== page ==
Make it multimedia
Don’t just post text. Vary your posts to include text, video, links and photos, which will create variety and garner attention.
Twitter is an excellent tool for live microblogging events. Journalists are the eyes and ears of the people. Use Twitter to help your reader be present where they are not. Be sure to advance this type of coverage so readers know where/when to expect it. Advance this coverage across social mediums, but avoid microblogging on Facebook where frequent status updates aren’t appreciated.
Make content sharable
Give your readers simple methods to share your content with others. This may include social sharing buttons on your website or just asking them to pass along your updates to others who are impacted.
Makes it possible for readers who don’t want to miss anything to subscribe to your site via email and/or RSS Feed. Promote these subscriptions from time-to-time via social media.
Internal and external links help direct your audience to other helpful content. Don’t be afraid to send readers off of your site. If you’re meeting their needs, they’ll come back.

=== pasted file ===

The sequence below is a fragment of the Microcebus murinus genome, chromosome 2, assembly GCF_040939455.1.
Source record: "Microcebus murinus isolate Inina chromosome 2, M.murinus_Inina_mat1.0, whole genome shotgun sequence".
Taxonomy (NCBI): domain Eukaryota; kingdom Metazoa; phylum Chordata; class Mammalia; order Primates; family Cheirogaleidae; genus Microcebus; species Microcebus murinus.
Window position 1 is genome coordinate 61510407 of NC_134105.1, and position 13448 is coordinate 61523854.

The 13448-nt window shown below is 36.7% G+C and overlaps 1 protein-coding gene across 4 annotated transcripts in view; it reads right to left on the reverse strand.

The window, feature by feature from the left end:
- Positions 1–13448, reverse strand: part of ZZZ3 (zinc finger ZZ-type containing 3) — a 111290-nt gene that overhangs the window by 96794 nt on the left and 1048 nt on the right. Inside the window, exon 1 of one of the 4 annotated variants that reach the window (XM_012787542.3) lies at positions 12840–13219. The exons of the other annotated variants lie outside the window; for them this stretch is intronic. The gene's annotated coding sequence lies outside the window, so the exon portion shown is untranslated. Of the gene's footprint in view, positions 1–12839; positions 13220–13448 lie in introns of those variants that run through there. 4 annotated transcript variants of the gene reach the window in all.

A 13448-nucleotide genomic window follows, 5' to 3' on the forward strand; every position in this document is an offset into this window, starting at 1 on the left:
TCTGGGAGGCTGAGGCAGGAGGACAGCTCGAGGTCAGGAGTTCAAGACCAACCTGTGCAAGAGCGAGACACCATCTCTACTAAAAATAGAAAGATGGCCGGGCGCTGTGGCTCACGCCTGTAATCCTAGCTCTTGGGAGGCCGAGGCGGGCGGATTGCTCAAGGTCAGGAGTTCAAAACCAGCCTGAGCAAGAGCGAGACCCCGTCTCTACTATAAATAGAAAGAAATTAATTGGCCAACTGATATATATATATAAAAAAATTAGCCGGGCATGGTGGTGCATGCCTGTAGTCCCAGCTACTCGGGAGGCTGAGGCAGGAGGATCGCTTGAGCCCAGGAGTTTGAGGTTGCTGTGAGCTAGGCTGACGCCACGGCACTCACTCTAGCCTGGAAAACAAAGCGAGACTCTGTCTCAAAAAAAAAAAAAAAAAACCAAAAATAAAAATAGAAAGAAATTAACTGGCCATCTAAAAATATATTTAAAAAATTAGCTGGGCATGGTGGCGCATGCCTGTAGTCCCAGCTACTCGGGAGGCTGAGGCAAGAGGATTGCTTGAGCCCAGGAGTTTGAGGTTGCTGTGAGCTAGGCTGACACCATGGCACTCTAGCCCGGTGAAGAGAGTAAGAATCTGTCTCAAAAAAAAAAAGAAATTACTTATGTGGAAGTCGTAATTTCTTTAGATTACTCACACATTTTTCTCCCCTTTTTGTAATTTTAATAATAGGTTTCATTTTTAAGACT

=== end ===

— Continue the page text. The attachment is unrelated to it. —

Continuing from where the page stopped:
Post a link to your story, photo and/or video on all social media as soon as they are posted online.
People want to read things that are about them and/or their friends. Tag all of the people included in your content to let them know they’re there.
This encourages sharing by leaving more room for comments on social medium like Twitter that have character limits.
You can’t just use social media when you want to promote your content. Otherwise, your audience will feel manipulated instead of engaged. Social media is about having an ongoing conversation, which builds professional relationships with your audience. This means you have to engage with them, not just promote and run. Communication online always should be two-way. Always respond to comments, questions or ideas.
The nature of two-way communication makes Q&A critical. Try to ask insightful questions in the majority of your social media posts.
Because of the less formal nature of online engagement, newsroom managers should write social media policies for the organization and make sure staff is aware of them. Things to consider in these policies include who should respond to/engage with online comments on the organization’s website and on social media. Also, should journalists have professional accounts representing the organization?
Community building takes time and work, but the service and loyalty that result from the efforts make it worth the time spent.
While they take time to build, the bonds between news organizations and their audiences will serve both entities for the long term. To use social media to effectively create these bonds, journalists must use them throughout the information gathering and reporting process, not just to promote content after it is developed.